Q: Can you tell us a bit about what you do in your current role as Director of Institutional Advancement at the Historic New Orleans Collection and how it resonates with your work on the AFC Board?

A: The Historic New Orleans Collection operates a free history museum, research center and publishing house in the French Quarter. Stewarding the historic record of the diverse and multicultural peoples who have called New Orleans home is at the heart of our work.  Our collection of historic materials exceeds 1 million objects and it contains expressions of traditional culture. I am responsible for planning, managing and implementing activities that raise awareness of the institution with a broad range of individuals, organizations and communities in order to grow engagement, generate financial support to advance the mission of THNOC and to timely achieve the goals of our strategic plan.  This mirrors in many respects my role as AFC Board Chair and the responsibilities I have for raising awareness of the AFC and the Veterans History Project (VHP) with my fellow Americans — and finding the resources to help sustain its work.

Q: What are your hopes for the Board, especially in the lead-up to AFC’s 50th anniversary in 2026?  

A: The AFC Board of Trustees represents the great diversity of our nation and all of the Trustees bring unique talents and experiences to their service.  The Chair is tasked with deeply understanding and weaving together the strengths, interests and ambitions of all of my fellow Trustees to better support the work of the American Folklife Center. The milestone commemoration in 2026 is serving as a catalyst for reconceptualizing the role of the Trustees to serve a new set of institutional needs including development and fundraising. We also have a critical role to play in collaborating with the American Folklore Society, the National Endowment for the Arts, the National Endowment for the Humanities, the Smithsonian and other institutions across the country to ensure both the viability and sustainability of folklore as a profession and the preservation of traditional culture as a collective national priority for the next 50 years.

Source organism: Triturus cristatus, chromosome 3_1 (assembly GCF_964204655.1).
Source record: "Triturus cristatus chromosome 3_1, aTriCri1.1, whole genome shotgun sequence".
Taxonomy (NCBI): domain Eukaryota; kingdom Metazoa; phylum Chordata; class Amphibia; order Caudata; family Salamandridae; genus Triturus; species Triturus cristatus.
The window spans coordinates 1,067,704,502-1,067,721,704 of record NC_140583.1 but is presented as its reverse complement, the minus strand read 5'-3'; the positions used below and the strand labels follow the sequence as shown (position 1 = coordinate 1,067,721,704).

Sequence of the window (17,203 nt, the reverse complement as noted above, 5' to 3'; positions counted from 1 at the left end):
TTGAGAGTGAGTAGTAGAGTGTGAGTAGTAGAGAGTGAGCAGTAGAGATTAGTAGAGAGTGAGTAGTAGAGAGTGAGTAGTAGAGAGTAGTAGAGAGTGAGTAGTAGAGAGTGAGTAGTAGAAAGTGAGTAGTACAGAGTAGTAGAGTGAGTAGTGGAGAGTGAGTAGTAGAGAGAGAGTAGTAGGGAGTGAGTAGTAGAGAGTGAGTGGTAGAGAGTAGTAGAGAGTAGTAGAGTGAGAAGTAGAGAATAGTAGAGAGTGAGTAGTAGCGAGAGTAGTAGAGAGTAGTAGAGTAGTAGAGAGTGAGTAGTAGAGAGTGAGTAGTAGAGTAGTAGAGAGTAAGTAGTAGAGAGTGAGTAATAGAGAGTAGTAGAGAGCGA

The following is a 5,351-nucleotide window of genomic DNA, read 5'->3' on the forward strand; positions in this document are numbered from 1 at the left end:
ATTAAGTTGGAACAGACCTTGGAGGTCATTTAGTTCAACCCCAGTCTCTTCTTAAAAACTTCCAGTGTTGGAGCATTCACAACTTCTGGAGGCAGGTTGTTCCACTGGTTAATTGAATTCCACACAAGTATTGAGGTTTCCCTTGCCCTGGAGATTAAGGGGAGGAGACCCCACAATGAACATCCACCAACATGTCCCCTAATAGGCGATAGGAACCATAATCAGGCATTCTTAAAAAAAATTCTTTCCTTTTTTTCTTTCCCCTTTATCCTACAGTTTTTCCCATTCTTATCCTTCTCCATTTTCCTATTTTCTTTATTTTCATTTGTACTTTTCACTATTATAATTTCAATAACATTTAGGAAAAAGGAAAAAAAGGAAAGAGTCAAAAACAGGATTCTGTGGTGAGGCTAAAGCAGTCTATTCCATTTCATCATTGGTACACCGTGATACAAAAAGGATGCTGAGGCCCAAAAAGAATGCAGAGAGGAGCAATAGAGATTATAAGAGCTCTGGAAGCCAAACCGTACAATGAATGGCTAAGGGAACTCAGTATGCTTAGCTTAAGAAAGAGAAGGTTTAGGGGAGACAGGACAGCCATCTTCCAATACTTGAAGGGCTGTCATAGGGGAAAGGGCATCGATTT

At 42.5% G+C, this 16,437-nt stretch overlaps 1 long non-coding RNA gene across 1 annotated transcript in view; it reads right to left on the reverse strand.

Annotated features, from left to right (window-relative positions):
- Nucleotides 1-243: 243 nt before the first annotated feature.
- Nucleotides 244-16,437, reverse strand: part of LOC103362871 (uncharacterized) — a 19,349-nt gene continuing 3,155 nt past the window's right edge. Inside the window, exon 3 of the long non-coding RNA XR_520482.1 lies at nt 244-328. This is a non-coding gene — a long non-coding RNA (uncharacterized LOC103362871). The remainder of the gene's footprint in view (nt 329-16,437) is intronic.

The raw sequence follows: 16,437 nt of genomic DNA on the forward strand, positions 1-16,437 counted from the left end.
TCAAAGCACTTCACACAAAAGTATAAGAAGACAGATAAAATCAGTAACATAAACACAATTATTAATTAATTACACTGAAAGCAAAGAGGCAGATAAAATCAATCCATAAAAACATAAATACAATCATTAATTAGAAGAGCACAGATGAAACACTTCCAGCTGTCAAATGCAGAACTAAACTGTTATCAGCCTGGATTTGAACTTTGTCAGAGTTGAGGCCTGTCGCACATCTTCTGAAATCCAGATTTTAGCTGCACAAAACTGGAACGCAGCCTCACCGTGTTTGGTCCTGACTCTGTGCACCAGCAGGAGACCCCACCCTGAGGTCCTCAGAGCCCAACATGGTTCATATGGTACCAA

Q: What, in your view, are ways that AFC can further support communities of origin through our work and within our capacity?

A: Identifying and resolving barriers to accessibility of collections materials is key. The vast majority of Americans will not make it to Washington D.C. to engage with the AFC and VHP. In the next 50 years, we will have to be creative and entrepreneurial in thinking of more ways to continue to leverage community partnerships, outreach initiatives, social media, technology and philanthropic support to connect the collections deeply into communities. The Mellon-funded Community Collections Grant initiative was a wonderful example of what we can do. I sat on the review panel for the initial range of Community Collections grants. We received hundreds of applications. It was astonishing and reassuring to see how many of my fellow Americans care deeply about preserving the traditional culture of their communities. The American Folklife Center remains an important bulwark for the preservation of the traditional culture of the United States. Not just as an archive but as a catalyst for community engagement.